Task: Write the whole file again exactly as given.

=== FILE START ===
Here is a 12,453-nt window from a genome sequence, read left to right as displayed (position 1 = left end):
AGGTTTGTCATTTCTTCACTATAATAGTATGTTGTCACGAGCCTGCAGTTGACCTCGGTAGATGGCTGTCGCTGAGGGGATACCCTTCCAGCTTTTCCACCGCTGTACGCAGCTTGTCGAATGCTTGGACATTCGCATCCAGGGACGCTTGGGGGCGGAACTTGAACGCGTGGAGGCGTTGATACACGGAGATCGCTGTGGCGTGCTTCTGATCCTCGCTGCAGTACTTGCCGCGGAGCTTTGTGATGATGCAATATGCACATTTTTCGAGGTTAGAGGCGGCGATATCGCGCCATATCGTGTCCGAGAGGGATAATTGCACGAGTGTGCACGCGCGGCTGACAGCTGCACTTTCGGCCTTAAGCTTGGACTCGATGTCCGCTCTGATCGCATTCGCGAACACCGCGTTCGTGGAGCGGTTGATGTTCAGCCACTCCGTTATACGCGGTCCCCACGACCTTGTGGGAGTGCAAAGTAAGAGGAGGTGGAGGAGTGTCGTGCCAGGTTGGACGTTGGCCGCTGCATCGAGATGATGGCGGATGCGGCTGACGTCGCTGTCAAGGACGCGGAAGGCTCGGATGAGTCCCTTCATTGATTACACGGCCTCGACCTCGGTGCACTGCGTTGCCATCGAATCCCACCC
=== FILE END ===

Here is a 12,453-nt window from a genome sequence, read left to right as displayed (position 1 = left end):
AGGTTTGTCATTTCTTCACTATAATAGTATGTTGTCACGAGCCTGCAGTTGACCTCGGTAGATGGCTGTCGCTGAGGGGATACCCTTCCAGCTTTTCCACCGCTGTACGCAGCTTGTCGAATGCTTGGACATTCGCATCCAGGGACGCTTGGGGGCGGAACTTGAACGCGTGGAGGCGTTGATACACGGAGATCGCTGTGGCGTGCTTCTGATCCTCGCTGCAGTACTTGCCGCGGAGCTTTGTGATGATGCAATATGCACATTTTTCGAGGTTAGAGGCGGCGATATCGCGCCATATCGTGTCCGAGAGGGATAATTGCACGAGTGTGCACGCGCGGCTGACAGCTGCACTTTCGGCCTTAAGCTTGGACTCGATGTCCGCTCTGATCGCATTCGCGAACACCGCGTTCGTGGAGCGGTTGATGTTCAGCCACTCCGTTATACGCGGTCCCCACGACCTTGTGGGAGTGCAAAGTAAGAGGAGGTGGAGGAGTGTCGTGCCAGGTTGGACGTTGGCCGCTGCATCGAGATGATGGCGGATGCGGCTGACGTCGCTGTCAAGGACGCGGAAGGCTCGGATGAGTCCCTTCATTGATTACACGGCCTCGACCTCGGTGCACTGCGTTGCCATCGAATCCCACCC